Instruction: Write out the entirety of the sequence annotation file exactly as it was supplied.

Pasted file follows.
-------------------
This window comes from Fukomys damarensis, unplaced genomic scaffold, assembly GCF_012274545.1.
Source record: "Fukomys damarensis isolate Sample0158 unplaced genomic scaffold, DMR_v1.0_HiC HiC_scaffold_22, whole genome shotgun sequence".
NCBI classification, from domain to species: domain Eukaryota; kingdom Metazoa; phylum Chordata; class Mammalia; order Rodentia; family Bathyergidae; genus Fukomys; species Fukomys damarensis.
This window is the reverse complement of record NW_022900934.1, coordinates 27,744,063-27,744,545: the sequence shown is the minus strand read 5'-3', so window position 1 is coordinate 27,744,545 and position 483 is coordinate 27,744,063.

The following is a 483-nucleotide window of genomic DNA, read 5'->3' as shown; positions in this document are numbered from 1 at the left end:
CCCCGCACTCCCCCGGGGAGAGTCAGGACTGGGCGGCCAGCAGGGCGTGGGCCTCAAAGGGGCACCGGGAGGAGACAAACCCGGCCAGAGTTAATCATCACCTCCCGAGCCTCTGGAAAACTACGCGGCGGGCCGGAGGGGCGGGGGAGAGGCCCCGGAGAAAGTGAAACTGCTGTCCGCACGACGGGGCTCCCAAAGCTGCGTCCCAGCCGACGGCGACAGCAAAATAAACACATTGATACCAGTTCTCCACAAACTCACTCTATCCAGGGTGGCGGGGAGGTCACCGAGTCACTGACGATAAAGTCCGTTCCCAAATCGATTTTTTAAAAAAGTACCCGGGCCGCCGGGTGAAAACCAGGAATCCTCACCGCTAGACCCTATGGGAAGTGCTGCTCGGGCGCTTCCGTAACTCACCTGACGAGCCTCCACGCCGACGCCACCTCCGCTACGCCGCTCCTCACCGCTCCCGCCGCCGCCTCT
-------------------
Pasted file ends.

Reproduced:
This window comes from Fukomys damarensis, unplaced genomic scaffold, assembly GCF_012274545.1.
Source record: "Fukomys damarensis isolate Sample0158 unplaced genomic scaffold, DMR_v1.0_HiC HiC_scaffold_22, whole genome shotgun sequence".
NCBI classification, from domain to species: domain Eukaryota; kingdom Metazoa; phylum Chordata; class Mammalia; order Rodentia; family Bathyergidae; genus Fukomys; species Fukomys damarensis.
This window is the reverse complement of record NW_022900934.1, coordinates 27,744,063-27,744,545: the sequence shown is the minus strand read 5'-3', so window position 1 is coordinate 27,744,545 and position 483 is coordinate 27,744,063.

The following is a 483-nucleotide window of genomic DNA, read 5'->3' as shown; positions in this document are numbered from 1 at the left end:
CCCCGCACTCCCCCGGGGAGAGTCAGGACTGGGCGGCCAGCAGGGCGTGGGCCTCAAAGGGGCACCGGGAGGAGACAAACCCGGCCAGAGTTAATCATCACCTCCCGAGCCTCTGGAAAACTACGCGGCGGGCCGGAGGGGCGGGGGAGAGGCCCCGGAGAAAGTGAAACTGCTGTCCGCACGACGGGGCTCCCAAAGCTGCGTCCCAGCCGACGGCGACAGCAAAATAAACACATTGATACCAGTTCTCCACAAACTCACTCTATCCAGGGTGGCGGGGAGGTCACCGAGTCACTGACGATAAAGTCCGTTCCCAAATCGATTTTTTAAAAAAGTACCCGGGCCGCCGGGTGAAAACCAGGAATCCTCACCGCTAGACCCTATGGGAAGTGCTGCTCGGGCGCTTCCGTAACTCACCTGACGAGCCTCCACGCCGACGCCACCTCCGCTACGCCGCTCCTCACCGCTCCCGCCGCCGCCTCT